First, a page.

3. Signless Laplacian Spectral Radius in Traceable Graphs

Write Kn-1+v for Kn-1 together with an isolated vertex. Let G=(V(G),E(G)) and H=(V(H),E(H)) be two disjoint graphs. The disjoint union of G and H, denoted by GH, is the graph with vertex set V(G)V(H) and edge set E(G)E(H). If G1Gk, we write kG1 for G1Gk. The join of G and H, denoted by GH, is the graph obtained from GH by adding edges joining every vertex of G to every vertex of H.

Lemma 8 (see [<xref ref-type="bibr" rid="B11">3</xref>]).

Let G be a connected graph of order n4. If (12)e(G)(n-2)(n-3)2+2, then G is traceable unless GK1(Kn-32K1), K2(3K1K2), or K4(6K1).

Let G be a graph containing a vertex v. Denote mG(v)=m(v)=(1/dG(v))uNG(v)dG(u) if dG(v)>0 and mG(v)=0 otherwise, where NG(v) or simply N(v) denotes the neighborhood of v in G.

Lemma 9 (see [<xref ref-type="bibr" rid="B5">11</xref>]).

Let G be a graph of order n. Then, (13)max{dG(v)+mG(v):vV(G)}2e(G)n-1+n-2, with equality if and only if GK1,n-1 or G=Kn-1+v.

Lemma 10 (see [<xref ref-type="bibr" rid="B3">12</xref>]).

Let G be a connected graph. Then (14)q(G)max{dG(v)+mG(v):vV(G)}, with equality if and only if G is a regular graph or a semi-regular graph.

In fact, if G is disconnected, there exists a component H of G such that (15)q(G)=q(H)max{dH(v)+mH(v):vV(H)}max{dG(v)+mG(v):vV(G)}. So the inequality (14) also holds when G is a disconnected graph. By Lemmas 9 and 10, we have the following result; also see .

Corollary 11.

Let G be a graph of order n. Then, (16)q(G)2e(G)n-1+n-2. If G is connected, then the equality in (16) holds if and only if G=K1,n-1 or G=Kn. Otherwise, the equality in (16) holds if and only if G=Kn-1+v.

Given a graph G of order n, a vector XRn is called a function defined on G, if there is a 1-1 map φ from V(G) to the entries of X, simply written as Xu=φ(u) for each uV(G), Xu is also called the value of u given by X. If X is an eigenvector of Q(G) corresponding to the eigenvalue q, then X is defined naturally on G; that is, Xu is the entry of X corresponding to the vertex u. One can find that (17)[q-dG(v)]Xv=uNG(v)Xu,foreachvV(G), where NG(v) denotes the neighborhood of v in G. The equation (17) is called (q,X)-eigenequation of G.

Theorem 12.

Let G be a connected graph of order n4. If (18)q(G)2(n-2)2+4n-1, then G is traceable.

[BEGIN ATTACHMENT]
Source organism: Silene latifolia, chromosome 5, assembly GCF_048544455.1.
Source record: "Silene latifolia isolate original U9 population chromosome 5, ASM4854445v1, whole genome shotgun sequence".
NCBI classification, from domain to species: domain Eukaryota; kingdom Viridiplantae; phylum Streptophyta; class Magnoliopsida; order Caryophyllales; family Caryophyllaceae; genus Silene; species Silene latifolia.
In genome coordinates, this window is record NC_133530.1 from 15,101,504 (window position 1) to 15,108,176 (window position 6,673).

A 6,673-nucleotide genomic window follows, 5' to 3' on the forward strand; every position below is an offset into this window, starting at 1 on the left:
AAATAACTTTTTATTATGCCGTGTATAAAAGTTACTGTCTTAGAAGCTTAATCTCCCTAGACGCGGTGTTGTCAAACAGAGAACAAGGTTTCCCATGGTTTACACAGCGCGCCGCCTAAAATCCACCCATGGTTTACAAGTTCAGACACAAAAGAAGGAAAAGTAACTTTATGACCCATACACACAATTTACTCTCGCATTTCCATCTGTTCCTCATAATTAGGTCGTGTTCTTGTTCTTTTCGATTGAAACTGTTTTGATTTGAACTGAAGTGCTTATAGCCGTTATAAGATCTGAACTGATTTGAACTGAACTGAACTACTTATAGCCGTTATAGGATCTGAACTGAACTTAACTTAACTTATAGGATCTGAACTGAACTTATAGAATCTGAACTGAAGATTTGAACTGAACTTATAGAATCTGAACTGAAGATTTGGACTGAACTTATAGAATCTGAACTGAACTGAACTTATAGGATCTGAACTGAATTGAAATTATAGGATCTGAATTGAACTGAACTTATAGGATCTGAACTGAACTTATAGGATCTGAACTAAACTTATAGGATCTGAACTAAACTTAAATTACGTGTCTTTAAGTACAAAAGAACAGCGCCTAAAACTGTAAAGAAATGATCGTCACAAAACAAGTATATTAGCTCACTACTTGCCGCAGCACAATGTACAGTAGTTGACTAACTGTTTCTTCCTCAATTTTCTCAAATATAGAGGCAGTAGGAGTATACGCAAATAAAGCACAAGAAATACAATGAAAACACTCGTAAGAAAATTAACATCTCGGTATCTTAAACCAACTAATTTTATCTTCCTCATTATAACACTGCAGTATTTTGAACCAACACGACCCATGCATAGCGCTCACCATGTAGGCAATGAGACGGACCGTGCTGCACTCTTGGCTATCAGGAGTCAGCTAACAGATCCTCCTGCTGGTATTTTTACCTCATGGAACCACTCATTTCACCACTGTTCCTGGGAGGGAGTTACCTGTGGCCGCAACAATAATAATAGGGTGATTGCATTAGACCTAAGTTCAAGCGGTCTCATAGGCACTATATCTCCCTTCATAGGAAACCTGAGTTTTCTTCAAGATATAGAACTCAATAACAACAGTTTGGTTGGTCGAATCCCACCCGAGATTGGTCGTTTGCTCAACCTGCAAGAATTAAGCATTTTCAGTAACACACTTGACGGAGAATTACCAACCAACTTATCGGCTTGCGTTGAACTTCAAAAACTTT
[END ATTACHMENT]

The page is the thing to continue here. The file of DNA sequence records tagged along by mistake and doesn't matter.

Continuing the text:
Proof.

By Corollary 11 and (18), we have (19)e(G)(n-1)q(G)-(n-1)(n-2)2(n-2)(n-3)2+2.

Suppose that G is non-traceable. Then, by Lemma 8 and (19), GK1(Kn-32K1), K2(3K1K2), or K4(6K1).

If GK1(Kn-32K1), let X=(X1,X2,,Xn)T be the eigenvector of Q(G) corresponding to eigenvalue q(G). By (18), we know that q(G)1, n-4. Thus, by (17), all vertices of degree 1 have the same values given by X, say X1; all vertices of degree n-3 have the same values by X, say X2. Denote by X3 the value of the vertex of degree n-1 given by X. Also, by (17), we have (20)(q(G)-1)X1=X3,(q(G)-(n-3))X2=(n-4)X2+X3,(q(G)-(n-1))X3=2X1+(n-3)X2. Transform (20) into a matrix equation (B-q(G)I)X=0, where X=(X1,X2,X3)T and (21)B=[10102n-712n-3n-1].

Thus, q(G) is the largest root of the following equation: (22)q3+(-3n+7)q2+(2n2-7n)q-2n2+14n-24=0. Let f(x)=x3+(-3n+7)x2+(2n2-7n)x-2n2+14n-24; then f(x)=3x2+2(-3n+7)x+2n2-7n. Let f(x)=0; we have two values x1 and x2, such that f(x1)=f(x2)=0, where (23)x1=3n-7-3n2-21n+493,x2=3n-7+3n2-21n+493.

Hence, f(x) is strictly increasing with respect to x for x>x2.

Because f(2(n-3))=2n2-17n+33>0 and (2(n-2)2+4)/(n-1)>2(n-3)>x2, we have that f((2(n-2)2+4)/(n-1))>0, which implies that q(G)<(2(n-2)2+4)/(n-1).

If GK2(3K1K2), let X=(X1,X2,,X7)T be the eigenvector of Q(G) corresponding to eigenvalue q(G). By (18), we know that q(G)2,5. Thus, by (17), three vertices of degree 2 have the same values given by X, say X1; two vertices of degree 3 have the same values, say X2; two vertices of degree 6 have the same values, say X3. Also, by (17), we have (24)(q(G)-2)X1=2X3,(q(G)-3)X2=X2+2X3,(q(G)-6)X3=3X1+2X2+X3. Transform (24) into a matrix equation (B-q(G)I)X=0, where X=(X1,X2,X3)T and (25)B=.

Thus, q(G) is the largest root of the following equation: (26)q3-13q2+40q-24=0. Let g(x)=x3-13x2+40x-24; we can easily get that g(x) is strictly increasing with respect to x for x>20/3.

Consider g(9)=12>0, which implies that q(G)<9.

If GK4(6K1), we easily calculate q(G)=8+210<44/3.

Thus, in either case, we have a contradiction.

Lu et al.  have given a sufficient condition for a graph to be traceable as follows.

Theorem 13 (see [<xref ref-type="bibr" rid="B11">3</xref>]).

Let G be a connected graph of order n5. If (27)μ(G)(n-3)2+2, then G is traceable.

Example 14.

There are graphs to which Theorem 12 may apply but Theorem 13 may not. Let G=(KrKr)K1 of order n=2r+1, where r4. Surely, the graph G is traceable. By a little computation, μ(G) is the largest root of the polynomial f(x)=x[x-(r-1)]-2r and q(G) is the largest root of the polynomial g(x)=[x-(2r-1)](x-2r)-2r. Hence, (28)μ(G)=r+1+r2+6r+12<4r2-8r+6=(n-3)2+2,q(G)=4r-14>(2r-1)2+2r=2(n-2)2+4n-1. So, we can apply Theorem 12 but not Theorem 13 for G to be traceable.

4. Signless Laplacian Spectral Radius in Hamilton-Connected Graphs

For a graph G of order n, Erdös and Gallai  prove that if (29)dG(u)+dG(v)n+1, for any pair of nonadjacent vertices u and v, then G is Hamilton-connected.

The idea for the closure of a graph can be found in . For a positive integer k, the k-closure of a graph G=(V,E), denoted by Ck(G), is a graph obtained from G by successively joining pairs of nonadjacent vertices uV and vV, whose degree sum is at least k until no such pairs remain. By the definition of the k-closure of G, we have that dCk(G)(u)+dCk(G)(v)k-1 for any pair of nonadjacent vertices uV and vV of Ck(G).

Lemma 15 (see [<xref ref-type="bibr" rid="B1">7</xref>]).

Let G be a graph of order n. Then, G is Hamilton-connected if and only if Cn+1(G) is Hamilton-connected.

Lemma 16.

Let G be a simple graph with degree sequence (dG(v1),dG(v2),,dG(vn)), where dG(v1)dG(v2)dG(vn) and n3. Suppose that there is no integer kn/2 such that dG(vk-1)k and dG(vn-k)n-k. Then, G is Hamilton-connected.

Proof.